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Latest ITER Newsline

  • Making remote handling less remote

    Over a wet and windy three-day period on the ITER site in November, around 90 representatives of the ITER Organization, the Domestic Agencies of Europe and Japa [...]

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  • The framework for sharing ITER intellectual property

    In signing the ITER Agreement in 2006, the seven ITER Members were agreeing not only to share in the costs of constructing and operating the ITER facility, but [...]

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  • Wendelstein achieves ultra-precise magnetic topology

    A recent article in the online journal Nature Communications confirms that the complex topology of the magnetic field of Wendelstein 7-X—the world's largest ste [...]

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  • The Matrix, rigid and fluid

    A fast-growing array of structures and buildings has been emerging across the ITER worksite platform under the control and supervision of the European Domestic [...]

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  • By road, river and sea

    They travelled by road from the Air Liquide factory near Grenoble, sailed down the Rhône River from Lyon and entered the Mediterranean to the east of Fos-sur-Me [...]

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Of Interest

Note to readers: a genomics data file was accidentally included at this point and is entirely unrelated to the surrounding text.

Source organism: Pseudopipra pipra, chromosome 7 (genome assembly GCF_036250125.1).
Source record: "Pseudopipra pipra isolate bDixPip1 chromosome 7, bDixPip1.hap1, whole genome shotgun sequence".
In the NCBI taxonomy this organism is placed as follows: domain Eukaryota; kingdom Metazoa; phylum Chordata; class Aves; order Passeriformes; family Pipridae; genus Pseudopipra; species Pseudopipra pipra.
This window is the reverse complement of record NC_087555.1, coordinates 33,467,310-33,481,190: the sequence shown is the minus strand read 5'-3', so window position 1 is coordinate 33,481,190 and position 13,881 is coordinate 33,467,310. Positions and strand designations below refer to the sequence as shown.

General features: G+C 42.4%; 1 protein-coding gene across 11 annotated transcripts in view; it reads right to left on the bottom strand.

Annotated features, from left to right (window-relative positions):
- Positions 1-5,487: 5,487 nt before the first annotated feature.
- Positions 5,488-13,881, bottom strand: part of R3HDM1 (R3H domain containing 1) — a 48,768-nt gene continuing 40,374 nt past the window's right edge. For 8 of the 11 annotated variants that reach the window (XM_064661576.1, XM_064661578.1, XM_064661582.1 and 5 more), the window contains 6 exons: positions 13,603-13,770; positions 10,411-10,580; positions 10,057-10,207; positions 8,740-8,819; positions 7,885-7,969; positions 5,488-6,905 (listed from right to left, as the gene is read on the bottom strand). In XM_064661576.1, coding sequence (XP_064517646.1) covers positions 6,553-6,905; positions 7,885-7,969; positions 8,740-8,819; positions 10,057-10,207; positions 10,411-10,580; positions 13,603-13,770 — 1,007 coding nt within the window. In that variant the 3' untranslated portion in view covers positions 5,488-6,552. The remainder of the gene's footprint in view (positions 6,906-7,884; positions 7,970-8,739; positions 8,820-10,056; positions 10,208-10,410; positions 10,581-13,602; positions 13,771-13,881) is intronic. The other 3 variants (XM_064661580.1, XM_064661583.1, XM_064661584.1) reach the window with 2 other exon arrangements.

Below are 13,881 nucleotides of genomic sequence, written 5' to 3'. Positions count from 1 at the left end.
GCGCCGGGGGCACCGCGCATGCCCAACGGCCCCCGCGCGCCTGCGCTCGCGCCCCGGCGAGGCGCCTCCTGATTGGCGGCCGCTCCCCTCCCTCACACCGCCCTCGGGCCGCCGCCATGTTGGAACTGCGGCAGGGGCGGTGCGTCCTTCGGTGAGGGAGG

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Quench tanks unloaded at Fos harbour

Thirty-five metres long, five metres wide and five metres high, the two quench tanks that were unloaded last week at Fos harbour range among the largest components ever delivered to ITER.

Unloading operations began on 7 November at Fos. The twin tanks have been moved to temporary storage until their three-night journey to the ITER site (the convoy is expected in the early hours of Monday 24 November). © Emmanuel Bonici (Click to view larger version...)
Unloading operations began on 7 November at Fos. The twin tanks have been moved to temporary storage until their three-night journey to the ITER site (the convoy is expected in the early hours of Monday 24 November). © Emmanuel Bonici
Manufactured in the Czech Republic under contract  with Air Liquide (the European Domestic Agency's supplier for the ITER liquid nitrogen plant and auxiliary systems), the twin tanks will be part of the ITER cryoplant. In case of a "quench"—the sudden loss of coil superconductivity—they will collect and store the helium that is expelled from the tokamak's magnetic system.

The tanks will leave Fos in the coming days and be ferried one at a time across the inland sea Etang de Berre by specially designed barge. They will travel along the ITER Itinerary as one convoy over three nights and are expected to reach the ITER site in the early hours of Thursday 24 November.


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